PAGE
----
Coral Reefs

, Volume 32, Issue 3, pp 703–717 | Cite as

Genotypic variation influences reproductive success and thermal stress tolerance in the reef building coral, Acropora palmata

  • I. B. BaumsEmail author
  • M. K. Devlin-Durante
  • N. R. Polato
  • D. Xu
  • S. Giri
  • N. S. Altman
  • D. Ruiz
  • J. E. Parkinson
  • J. N. Boulay


The branching coral Acropora palmata is a foundation species of Caribbean reefs that has been decimated in recent decades by anthropogenic and natural stressors. Declines in population density and genotypic diversity likely reduce successful sexual reproduction in this self-incompatible hermaphrodite and might impede recovery. We investigated variation among genotypes in larval development under thermally stressful conditions. Six two-parent crosses and three four-parent batches were reared under three temperatures and sampled over time. Fertilization rates differed widely with two-parent crosses having lower fertilization rates (5–56 %, mean 22 % ± 22 SD) than batches (from 31 to 87 %, mean 59 % ± 28 SD). Parentage analysis of larvae in batch cultures showed differences in gamete compatibility among parents, coinciding with significant variation in both sperm morphology and egg size. While all larval batches developed more rapidly at increased water temperatures, rate of progression through developmental stages varied among batches, as did swimming speed. Together, these results indicate that loss of genotypic diversity exacerbates already severe limitations in sexual reproductive success of A. palmata. Nevertheless, surviving parental genotypes produce larvae that do vary in their phenotypic response to thermal stress, with implications for adaptation, larval dispersal and population connectivity in the face of warming sea surface temperatures.


Genotype by environment interaction Climate change Larval development Compatibility Sperm morphology Egg provisioning 



Thanks to SECORE for their invaluable help and guidance over the duration of this project, especially D. Peterson, M. Brittsan, N. Ireland, A. Marshall, B. Snowden, B. Christie, and M. Hagedorn. Steve Tamar and the Surf Rider Foundation, Puerto Rico chapter helped with logistics and sample collection. We are grateful to K. McAndrew and A. Wing for help with sperm morphology measurements. Thanks to M. Miller for reviewing a draft of the manuscript. Spawning activities and sample collections were conducted under DNER permit numbers 06-IC-027/08-CIC-001. Support was provided by National Science Foundation grant OCE 0825979 and the NOAA Coral Reef Conservation Program to IB.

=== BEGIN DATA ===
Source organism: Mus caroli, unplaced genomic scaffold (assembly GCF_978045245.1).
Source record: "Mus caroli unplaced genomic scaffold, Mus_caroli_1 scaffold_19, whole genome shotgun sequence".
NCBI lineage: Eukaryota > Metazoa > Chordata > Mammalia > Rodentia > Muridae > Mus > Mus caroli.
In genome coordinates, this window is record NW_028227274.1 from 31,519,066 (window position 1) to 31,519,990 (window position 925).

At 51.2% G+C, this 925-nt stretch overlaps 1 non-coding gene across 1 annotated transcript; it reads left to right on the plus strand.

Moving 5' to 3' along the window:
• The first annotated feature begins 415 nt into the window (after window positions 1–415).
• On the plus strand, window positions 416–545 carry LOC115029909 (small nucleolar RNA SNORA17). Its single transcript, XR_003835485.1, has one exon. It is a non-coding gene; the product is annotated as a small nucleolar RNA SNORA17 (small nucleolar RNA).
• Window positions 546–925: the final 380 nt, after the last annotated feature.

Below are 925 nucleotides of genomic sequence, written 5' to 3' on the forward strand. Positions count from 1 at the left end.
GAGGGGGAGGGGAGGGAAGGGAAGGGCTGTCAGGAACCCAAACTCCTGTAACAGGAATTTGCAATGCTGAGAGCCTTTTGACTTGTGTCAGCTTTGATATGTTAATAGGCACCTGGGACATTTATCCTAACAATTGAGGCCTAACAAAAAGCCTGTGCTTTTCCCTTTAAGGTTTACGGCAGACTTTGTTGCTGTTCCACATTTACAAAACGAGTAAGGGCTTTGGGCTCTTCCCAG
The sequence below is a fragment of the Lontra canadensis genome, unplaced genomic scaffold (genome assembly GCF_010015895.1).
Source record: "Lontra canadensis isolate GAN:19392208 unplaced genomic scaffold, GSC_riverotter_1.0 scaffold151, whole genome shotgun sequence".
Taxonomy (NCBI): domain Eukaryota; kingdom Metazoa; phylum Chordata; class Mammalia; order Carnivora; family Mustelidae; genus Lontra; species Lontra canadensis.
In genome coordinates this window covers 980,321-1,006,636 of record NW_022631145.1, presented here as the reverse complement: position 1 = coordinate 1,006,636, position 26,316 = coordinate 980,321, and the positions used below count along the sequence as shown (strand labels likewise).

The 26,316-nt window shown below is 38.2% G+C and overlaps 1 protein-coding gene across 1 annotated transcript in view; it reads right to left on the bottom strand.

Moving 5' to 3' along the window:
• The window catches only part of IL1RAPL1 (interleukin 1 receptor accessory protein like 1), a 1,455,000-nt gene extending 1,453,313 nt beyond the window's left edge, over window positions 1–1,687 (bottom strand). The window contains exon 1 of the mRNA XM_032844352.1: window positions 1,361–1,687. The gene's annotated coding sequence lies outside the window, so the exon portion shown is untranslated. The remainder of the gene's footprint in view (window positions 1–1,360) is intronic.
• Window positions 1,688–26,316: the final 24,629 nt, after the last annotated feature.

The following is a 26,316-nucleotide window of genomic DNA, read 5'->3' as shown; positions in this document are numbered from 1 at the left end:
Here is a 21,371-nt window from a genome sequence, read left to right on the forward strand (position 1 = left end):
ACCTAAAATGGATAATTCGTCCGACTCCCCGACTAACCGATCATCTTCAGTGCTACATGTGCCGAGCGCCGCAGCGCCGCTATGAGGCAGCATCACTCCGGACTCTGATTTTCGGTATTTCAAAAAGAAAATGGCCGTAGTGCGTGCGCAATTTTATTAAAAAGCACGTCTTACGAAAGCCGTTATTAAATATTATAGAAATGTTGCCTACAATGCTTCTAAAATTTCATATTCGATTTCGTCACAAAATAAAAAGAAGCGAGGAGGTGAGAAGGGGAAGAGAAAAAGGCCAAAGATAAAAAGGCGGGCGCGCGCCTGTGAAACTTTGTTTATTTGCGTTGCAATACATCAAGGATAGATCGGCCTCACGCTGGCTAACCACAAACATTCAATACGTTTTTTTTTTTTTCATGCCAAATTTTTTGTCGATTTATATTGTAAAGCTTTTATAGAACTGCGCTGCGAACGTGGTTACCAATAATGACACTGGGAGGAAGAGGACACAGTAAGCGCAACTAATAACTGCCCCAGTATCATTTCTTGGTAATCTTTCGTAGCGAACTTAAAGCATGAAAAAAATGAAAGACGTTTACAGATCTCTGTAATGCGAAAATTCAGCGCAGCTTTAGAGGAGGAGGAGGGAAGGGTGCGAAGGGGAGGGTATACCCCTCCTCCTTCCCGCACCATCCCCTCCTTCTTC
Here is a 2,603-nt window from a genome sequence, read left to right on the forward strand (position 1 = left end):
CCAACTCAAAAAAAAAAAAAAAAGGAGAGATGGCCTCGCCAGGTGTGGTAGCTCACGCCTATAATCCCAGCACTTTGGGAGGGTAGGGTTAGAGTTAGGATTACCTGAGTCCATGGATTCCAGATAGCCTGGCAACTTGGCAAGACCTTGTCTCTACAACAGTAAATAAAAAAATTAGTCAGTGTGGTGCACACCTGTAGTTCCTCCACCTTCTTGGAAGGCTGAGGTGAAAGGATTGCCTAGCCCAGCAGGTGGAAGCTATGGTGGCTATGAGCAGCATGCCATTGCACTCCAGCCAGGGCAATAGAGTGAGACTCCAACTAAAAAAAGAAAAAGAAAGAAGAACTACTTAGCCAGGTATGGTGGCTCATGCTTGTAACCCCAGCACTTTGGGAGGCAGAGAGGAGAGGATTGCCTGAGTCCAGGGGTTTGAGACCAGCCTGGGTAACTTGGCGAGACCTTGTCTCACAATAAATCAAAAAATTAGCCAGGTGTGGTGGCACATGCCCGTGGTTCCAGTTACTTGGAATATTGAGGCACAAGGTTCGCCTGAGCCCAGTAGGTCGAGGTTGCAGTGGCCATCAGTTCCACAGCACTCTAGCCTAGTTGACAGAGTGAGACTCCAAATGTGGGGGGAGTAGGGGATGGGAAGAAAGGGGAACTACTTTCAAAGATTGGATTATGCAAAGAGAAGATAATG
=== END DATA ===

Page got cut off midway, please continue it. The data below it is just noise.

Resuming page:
Supplementary material

338_2013_1012_MOESM1_ESM.docx (15 kb)
Supplementary material 1 (DOCX 14 kb)
338_2013_1012_MOESM2_ESM.doc (66 kb)
Supplementary material 2 (DOC 66 kb)
338_2013_1012_MOESM3_ESM.tif (8.9 mb)
Figure S1 Schematic of the common garden aquaria used for rearing Acropora palmata larvae (A). There were three temperature treatments, each containing four tanks with ten kreisels. The photograph (B) shows the set up for two of the three temperatures. Drip irrigation from the top (PVC frame) circulated water in each kreisel. Temperature in each 45 L bin was independently regulated with a mini chiller unit (visible underneath the inflow lines). (TIFF 9065 kb)
338_2013_1012_MOESM4_ESM.eps (605 kb)
Figure S2 Monthly mean sea surface temperature for the Puerto Rico NOAA Coral Reef Watch Satellite Virtual Station from December 2000 to the present. Data derived from satellite nighttime sea surface temperatures observed by the Advanced Very High Resolution Radiometer (AVHRR) instrument carried on NOAA’s Polar Orbiting Environmental Satellites (POES). Monitoring product descriptions and associated methodology are available at the CRW web site: (EPS 604 kb)
338_2013_1012_MOESM5_ESM.eps (725 kb)
Figure S3 The size of an individual coral’s eggs did not affect the percent of contribution to an Acropora palmata batch culture. Batch II, III and V are represented by squares, triangles, and circles, respectively. Area (μm2) measurements are of eggs preserved in ethanol before fertilization. Percent contribution to batch was calculated at ca. 27 hpf. Linear regression is not significant (F1,9 = 1.74, R2 = 0.07, p > 0.1). (EPS 724 kb)
338_2013_1012_MOESM6_ESM.eps (662 kb)
Figure S4 Over the range of sperm concentration used in Acropora palmata batch cultures, fertilization rate was linearly related with a slope of -1.32 × 10 −9 ± 1.19 × 10 −10 and intercept of 0.89 ± 0.03 SE (F1,1 = 122.93, R adj 2  = 0.98, p = 0.057). Batch II, III and V are represented by squares, triangles, and circles, respectively. (EPS 661 kb)


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Copyright information

© Springer-Verlag Berlin Heidelberg 2013

Authors and Affiliations

  • I. B. Baums
    • 1
    Email author
  • M. K. Devlin-Durante
    • 1
  • N. R. Polato
    • 1
  • D. Xu
    • 1
  • S. Giri
    • 1
  • N. S. Altman
    • 2
  • D. Ruiz
    • 1
  • J. E. Parkinson
    • 1
  • J. N. Boulay
    • 1
  1. 1.Department of BiologyPennsylvania State UniversityUniversity ParkUSA
  2. 2.Department of StatisticsPennsylvania State UniversityUniversity ParkUSA

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